This is the second of a three-part blog series. These stories first appeared on the Open Government Partnership blog
Since its beginnings in Porto Alegre, Brazil, in the late 1980s, participatory budgeting (PB) has come a long way, both literally and figuratively. Today’s PB looks quite different from the original PB, which was created by a local civil society organization and a small, opposition political party (Brazil’s Workers’ Party). A much broader range of advocates now promote PB. Today, we see institutions as diverse as the World Bank, the United Nations, the European Union, and the Open Government Partnership (OGP) calling for the adoption of this democratic policymaking process. A review of the OGP Action Plans demonstrates that dozens of countries include participatory budgeting as part of their commitments, and 5 of 15 governments involved in the OGP subnational pilot program are currently implementing PB.
As it travels around the world, PB now takes place at different levels of government, follows different rules in a variety of local contexts, abides by different program designs, and incorporates technology in novel ways. This post explores these four major transformations in more depth.
- PB now takes place in all levels of government, including villages, neighborhoods, cities, districts, counties, and in federal agencies–a far cry from the original, municipal-level process. National legal frameworks now require or encourage subnational governments to adopt PB or PB-like programs in some countries. This has occurred in Peru (2002), the Dominican Republic (2007), Kenya (2010), South Korea (2005), Indonesia (2000), and the Philippines (2012). PB has also been institutionalized at the state level, such as when the Socialist Party initiated PB in Poitou-Charentes, France, in order to distribute high school funding in 2004 (Sintomer, Röcke and Talpin 2013). In 2016, Portugal’s national government allocated three million Euros (less than 1% of the national budget) for education, science, culture, and agricultural projects that are currently being debated and voted on by citizens. This spread means that millions of everyday citizens now have a voice in policy decisions that are made at every level of government. However, because the spread of PB has been so rapid, we do not yet understand the long-term implications of its use these contexts.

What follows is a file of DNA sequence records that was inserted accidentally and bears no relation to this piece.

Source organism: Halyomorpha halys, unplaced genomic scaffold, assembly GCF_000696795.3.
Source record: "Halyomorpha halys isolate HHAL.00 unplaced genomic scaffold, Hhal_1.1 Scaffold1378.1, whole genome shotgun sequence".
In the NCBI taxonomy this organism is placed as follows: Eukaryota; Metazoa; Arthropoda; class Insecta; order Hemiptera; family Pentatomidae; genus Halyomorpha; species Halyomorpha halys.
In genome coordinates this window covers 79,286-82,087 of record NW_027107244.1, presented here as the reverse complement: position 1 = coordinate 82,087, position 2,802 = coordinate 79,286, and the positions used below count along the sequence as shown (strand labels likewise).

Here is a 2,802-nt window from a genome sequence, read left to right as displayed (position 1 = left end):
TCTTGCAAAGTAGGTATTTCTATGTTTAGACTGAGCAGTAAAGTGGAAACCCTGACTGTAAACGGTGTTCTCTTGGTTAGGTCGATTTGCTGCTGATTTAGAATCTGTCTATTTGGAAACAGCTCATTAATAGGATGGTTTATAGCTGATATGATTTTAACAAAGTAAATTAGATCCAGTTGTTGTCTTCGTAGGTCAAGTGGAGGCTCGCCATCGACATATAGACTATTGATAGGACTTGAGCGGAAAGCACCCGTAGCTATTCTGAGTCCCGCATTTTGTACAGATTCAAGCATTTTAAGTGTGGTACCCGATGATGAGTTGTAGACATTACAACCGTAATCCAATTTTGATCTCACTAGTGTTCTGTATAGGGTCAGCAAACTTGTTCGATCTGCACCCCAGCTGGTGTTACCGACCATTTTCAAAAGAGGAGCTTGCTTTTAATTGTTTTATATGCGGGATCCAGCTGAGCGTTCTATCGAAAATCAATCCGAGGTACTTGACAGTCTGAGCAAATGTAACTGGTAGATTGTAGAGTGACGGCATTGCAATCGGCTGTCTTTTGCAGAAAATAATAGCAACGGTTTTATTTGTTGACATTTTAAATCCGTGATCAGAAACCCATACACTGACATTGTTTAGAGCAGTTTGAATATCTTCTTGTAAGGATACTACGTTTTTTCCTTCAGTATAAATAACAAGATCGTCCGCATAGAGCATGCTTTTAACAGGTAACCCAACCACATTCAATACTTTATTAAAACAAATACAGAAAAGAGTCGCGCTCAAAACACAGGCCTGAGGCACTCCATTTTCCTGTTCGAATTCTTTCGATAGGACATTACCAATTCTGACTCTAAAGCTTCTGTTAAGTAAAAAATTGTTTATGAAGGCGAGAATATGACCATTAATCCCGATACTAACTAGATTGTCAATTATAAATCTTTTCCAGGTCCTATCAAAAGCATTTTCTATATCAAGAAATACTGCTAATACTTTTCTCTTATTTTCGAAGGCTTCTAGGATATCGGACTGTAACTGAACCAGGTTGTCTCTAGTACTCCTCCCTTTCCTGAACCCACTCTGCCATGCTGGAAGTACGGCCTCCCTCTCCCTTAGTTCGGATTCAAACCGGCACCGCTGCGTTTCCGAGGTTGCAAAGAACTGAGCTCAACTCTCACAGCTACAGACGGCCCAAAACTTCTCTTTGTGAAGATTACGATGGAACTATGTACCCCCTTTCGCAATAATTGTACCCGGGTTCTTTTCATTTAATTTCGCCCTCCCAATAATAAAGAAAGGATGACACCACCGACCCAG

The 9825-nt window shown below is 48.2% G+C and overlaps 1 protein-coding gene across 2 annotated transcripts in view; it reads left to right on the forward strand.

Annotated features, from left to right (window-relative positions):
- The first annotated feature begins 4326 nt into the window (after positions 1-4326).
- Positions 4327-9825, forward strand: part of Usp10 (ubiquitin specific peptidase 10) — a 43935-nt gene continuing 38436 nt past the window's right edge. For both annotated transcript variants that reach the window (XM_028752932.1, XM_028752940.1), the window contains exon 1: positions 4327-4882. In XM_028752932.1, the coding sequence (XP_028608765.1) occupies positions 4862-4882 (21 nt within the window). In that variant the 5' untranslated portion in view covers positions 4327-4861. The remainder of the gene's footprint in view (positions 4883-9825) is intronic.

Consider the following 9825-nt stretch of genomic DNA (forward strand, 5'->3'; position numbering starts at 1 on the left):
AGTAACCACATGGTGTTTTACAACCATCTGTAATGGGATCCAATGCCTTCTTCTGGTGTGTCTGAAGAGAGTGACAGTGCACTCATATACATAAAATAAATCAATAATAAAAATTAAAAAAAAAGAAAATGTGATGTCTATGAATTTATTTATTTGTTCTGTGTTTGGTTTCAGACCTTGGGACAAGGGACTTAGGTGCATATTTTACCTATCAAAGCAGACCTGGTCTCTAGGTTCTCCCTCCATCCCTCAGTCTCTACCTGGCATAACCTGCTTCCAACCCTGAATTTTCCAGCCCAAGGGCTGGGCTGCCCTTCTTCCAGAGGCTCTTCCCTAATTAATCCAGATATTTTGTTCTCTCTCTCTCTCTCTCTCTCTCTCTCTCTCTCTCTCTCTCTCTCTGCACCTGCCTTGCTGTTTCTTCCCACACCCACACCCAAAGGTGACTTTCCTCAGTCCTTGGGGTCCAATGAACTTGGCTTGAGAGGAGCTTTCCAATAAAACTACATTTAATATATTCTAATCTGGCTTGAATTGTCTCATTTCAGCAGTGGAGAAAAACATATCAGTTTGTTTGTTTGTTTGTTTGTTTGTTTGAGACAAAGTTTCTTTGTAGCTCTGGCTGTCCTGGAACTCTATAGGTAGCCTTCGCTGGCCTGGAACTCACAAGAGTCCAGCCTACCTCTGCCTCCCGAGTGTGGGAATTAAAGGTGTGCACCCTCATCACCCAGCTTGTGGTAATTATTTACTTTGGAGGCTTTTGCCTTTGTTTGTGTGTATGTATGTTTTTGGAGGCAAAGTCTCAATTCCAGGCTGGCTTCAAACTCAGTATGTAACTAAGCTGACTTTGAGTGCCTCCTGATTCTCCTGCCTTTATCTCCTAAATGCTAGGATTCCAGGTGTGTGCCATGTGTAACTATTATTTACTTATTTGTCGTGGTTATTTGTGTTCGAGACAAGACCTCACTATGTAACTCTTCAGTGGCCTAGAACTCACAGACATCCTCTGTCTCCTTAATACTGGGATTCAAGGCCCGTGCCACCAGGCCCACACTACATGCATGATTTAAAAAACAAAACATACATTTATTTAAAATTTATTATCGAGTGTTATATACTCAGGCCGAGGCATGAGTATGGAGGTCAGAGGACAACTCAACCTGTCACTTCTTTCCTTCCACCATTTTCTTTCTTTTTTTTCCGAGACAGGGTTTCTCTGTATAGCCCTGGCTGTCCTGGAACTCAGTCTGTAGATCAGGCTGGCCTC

- Most PB programs no longer have explicit social justice components. The original PB experiment sought to transform Porto Alegre into a more equitable community by funding projects that focused on geographic areas that were underserved and under-resourced. Wampler and Touchton (n.d. working paper) have found that this requirement does, in fact, lead to improved social well being outcomes. However, as adoption of PB spreads, this requirement has been diluted. The World Bank does not require pro-poor, social justice-type rules when funding PB processes in Asia and Africa. This is due, in part, to the World Bank’s efforts to adapt PB to meet different sociocultural and political contexts. The City of Paris is explicitly working through this issue as part of their OGP commitment by giving preference to proposals for projects in working class neighborhoods.While the loss of this requirement is not problematic per se, we still do not know if processes that do not stress equitable spending will benefit some communities more than others. Current research on the effect of the social justice component is conflicting. One study from Indonesia indicates that a PB program with no social justice component is not likely to allocate resources to poor neighborhoods (Grillos 2016). This is a substantially different finding from well-documented research in Porto Alegre and Belo Horizonte (Marquetti 2003; Pires, 2008; Wampler 2015). In these two cases, PB programs spent more in low-income communities on a per capita basis.